SMEs in greater numbers are now looking to overcome disruptions by streamlinig and optimising operations through digitalisation. While this is a key measure of their agility, you did say SMEs have limited resources. How difficult is it for them to begin the digital journey?
Platforms have been growing at a tremendous pace in Vietnam in the last couple of years, with the launch of Amazon Web Services and different e-commerce platforms. This has enabled entrepreneurs including startups and SMEs to plug into platforms and reduce their capital outlay.
Now that startups and entrepreneurs no longer need to invent necessary environment for operations, they are looking at much-reduced capital expenditure and a far smoother adoption journey. They still need moderate amounts of capital, however, to take operations into the digital sphere.
The digitalisation drive of the startup and SME sector still relies on a number of different factors. One is the knowledge and enthusiasm of the entrepreneurs, which has not been impacted by the pandemic.
Another is the ecosystem for the ideas to be commercialised. The pandemic has, to a degree, restricted startups from meeting and developing ecosystems. It has also made it difficult to attract foreign investment as investors could not enter Vietnam. On the other hand, startup investors have a very agile mindset themselves, so there still have been big and quite successful capital-raising transactions by tech startups and SMEs. This shows that the spirit of innovation was unhampered by the pandemic, along with investor interest.
How is KPMG supporting clients and SMEs in this transformation?
Like many other companies, many of our clients have been affected by the pandemic. This was exacerbated by the investments required to uphold new COVID-19 prevention regulations.
Our restructuring team, consisting of management consulting, financial, tax, and legal specialists, was engaged to identify opportunities for improvement in working capital practices, governance, and performance. This comprised a review of the businesses' policies and procedures, conducting transactional level data analysis, developing a suite of initiatives across the Order to Cash, Purchase to Pay and Forecast to Fulfil cycles, and quantifying the size of the opportunities.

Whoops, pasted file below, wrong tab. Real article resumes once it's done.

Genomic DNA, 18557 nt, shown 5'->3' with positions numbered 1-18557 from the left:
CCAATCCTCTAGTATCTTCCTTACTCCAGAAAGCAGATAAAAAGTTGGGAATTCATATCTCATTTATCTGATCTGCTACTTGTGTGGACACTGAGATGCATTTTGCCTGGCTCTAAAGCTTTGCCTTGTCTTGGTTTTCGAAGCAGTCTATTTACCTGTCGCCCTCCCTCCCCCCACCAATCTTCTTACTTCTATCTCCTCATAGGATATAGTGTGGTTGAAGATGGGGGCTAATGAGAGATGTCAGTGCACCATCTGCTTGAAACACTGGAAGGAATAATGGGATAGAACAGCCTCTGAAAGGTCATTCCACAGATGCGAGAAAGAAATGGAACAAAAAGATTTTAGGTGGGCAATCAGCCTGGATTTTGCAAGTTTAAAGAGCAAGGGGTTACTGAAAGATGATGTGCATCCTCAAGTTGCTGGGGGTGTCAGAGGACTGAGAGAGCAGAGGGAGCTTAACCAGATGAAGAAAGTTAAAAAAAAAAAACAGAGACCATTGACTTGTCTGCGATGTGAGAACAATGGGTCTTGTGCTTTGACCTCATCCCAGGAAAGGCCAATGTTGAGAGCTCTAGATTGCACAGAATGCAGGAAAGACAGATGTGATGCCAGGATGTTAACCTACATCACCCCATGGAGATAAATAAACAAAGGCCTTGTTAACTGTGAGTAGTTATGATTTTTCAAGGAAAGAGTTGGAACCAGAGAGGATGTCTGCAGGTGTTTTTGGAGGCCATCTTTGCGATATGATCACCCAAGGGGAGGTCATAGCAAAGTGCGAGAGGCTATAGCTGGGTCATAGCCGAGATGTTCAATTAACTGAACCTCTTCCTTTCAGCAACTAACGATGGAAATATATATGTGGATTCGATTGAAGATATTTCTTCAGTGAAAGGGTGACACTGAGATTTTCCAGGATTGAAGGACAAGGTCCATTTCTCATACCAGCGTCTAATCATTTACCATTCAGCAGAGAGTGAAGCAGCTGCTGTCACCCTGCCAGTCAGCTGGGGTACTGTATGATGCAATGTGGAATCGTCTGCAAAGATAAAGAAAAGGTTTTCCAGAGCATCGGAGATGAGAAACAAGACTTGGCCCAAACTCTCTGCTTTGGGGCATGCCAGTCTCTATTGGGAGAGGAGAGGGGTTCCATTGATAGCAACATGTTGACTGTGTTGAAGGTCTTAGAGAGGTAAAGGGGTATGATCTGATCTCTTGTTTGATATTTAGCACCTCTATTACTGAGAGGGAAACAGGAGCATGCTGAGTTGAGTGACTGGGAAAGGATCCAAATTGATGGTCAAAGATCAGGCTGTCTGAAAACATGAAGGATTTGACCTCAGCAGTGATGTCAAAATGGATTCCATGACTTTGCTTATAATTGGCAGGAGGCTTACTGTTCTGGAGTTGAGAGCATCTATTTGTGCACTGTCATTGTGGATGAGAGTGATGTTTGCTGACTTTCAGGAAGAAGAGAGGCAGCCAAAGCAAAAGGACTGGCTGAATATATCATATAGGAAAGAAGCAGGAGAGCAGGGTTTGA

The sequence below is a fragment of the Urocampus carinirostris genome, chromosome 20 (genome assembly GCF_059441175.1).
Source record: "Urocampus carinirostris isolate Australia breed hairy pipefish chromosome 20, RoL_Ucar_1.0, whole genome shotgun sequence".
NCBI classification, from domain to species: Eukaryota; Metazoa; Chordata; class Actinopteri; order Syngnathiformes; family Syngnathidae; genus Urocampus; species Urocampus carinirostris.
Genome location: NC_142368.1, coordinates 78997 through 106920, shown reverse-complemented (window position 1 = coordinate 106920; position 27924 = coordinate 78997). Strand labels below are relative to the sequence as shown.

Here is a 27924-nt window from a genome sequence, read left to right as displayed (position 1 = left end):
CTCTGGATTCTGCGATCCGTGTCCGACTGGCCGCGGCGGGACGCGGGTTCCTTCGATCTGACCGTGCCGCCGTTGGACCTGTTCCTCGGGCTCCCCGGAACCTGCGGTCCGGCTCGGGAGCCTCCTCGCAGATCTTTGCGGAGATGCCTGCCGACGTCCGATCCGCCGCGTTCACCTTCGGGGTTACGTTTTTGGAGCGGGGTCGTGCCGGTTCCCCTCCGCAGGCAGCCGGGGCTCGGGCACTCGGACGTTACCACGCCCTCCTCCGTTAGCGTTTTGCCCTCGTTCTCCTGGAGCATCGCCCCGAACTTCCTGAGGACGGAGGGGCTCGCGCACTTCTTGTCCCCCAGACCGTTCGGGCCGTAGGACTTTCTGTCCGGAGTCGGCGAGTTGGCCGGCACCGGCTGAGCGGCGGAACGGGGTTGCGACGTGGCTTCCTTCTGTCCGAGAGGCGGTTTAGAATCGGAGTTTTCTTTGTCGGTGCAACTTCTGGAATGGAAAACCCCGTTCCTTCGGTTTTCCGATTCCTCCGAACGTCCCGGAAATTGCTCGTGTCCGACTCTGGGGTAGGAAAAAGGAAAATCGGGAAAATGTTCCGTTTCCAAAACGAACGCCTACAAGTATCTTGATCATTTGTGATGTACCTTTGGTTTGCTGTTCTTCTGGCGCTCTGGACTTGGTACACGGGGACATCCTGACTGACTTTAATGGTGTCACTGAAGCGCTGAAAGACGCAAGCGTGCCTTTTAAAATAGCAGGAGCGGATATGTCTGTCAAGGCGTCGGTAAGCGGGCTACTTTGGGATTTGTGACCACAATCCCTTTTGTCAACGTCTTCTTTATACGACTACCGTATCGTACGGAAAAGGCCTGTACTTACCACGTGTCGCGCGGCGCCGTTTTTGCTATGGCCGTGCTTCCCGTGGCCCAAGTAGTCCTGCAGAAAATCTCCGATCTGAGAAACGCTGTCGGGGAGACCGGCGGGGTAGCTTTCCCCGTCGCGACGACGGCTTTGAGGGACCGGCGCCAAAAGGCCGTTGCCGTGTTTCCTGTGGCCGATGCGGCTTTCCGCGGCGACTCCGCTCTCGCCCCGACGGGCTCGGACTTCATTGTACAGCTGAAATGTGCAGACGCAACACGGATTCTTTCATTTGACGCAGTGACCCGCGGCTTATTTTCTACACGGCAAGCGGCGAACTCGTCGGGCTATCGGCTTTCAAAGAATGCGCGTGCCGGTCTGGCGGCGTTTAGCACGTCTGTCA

On the commercial side, we took a strategic approach on the product portfolio level and distribution channel, considering different timing scenarios depending on the lockdown period per region and country. We also made efforts to improve information flow in order to make better decisions, improve governance structures, and automate the business with digital technologies. As a result, the clients were able to operate more effectively across all the entities nationwide, in order to strengthen their market leadership.
In addition, we are also partnering with SMEs under a programme called KPMG NEXT, dedicated to helping Vietnamese entrepreneurs and startup founders achieve sustained high performance.
Through the programme, we nurture the personal and professional growth of Vietnamese business leaders so they can achieve and sustain high performance for themselves, their teams, and their business. We also connect them to the expertise that lies within KPMG in Vietnam and our global network to support their acceleration.
In the past five years, our KPMG NEXT team has helped over 200 businesses, many of which have become large and successful companies by now. For instance, after participating in the programme, a Vietnam-based e-commerce enabler has successfully closed its Series A funding round to accelerate its revenue growth and develop an innovative e-commerce solution for its roster of blue-chip clients. Another service provider in the field of integrated cold chain logistics learned how to harness the power of customer feedback to unlock growth and drive their product roadmap. Now it is operating a large fleet of trucks and warehouse network across the country.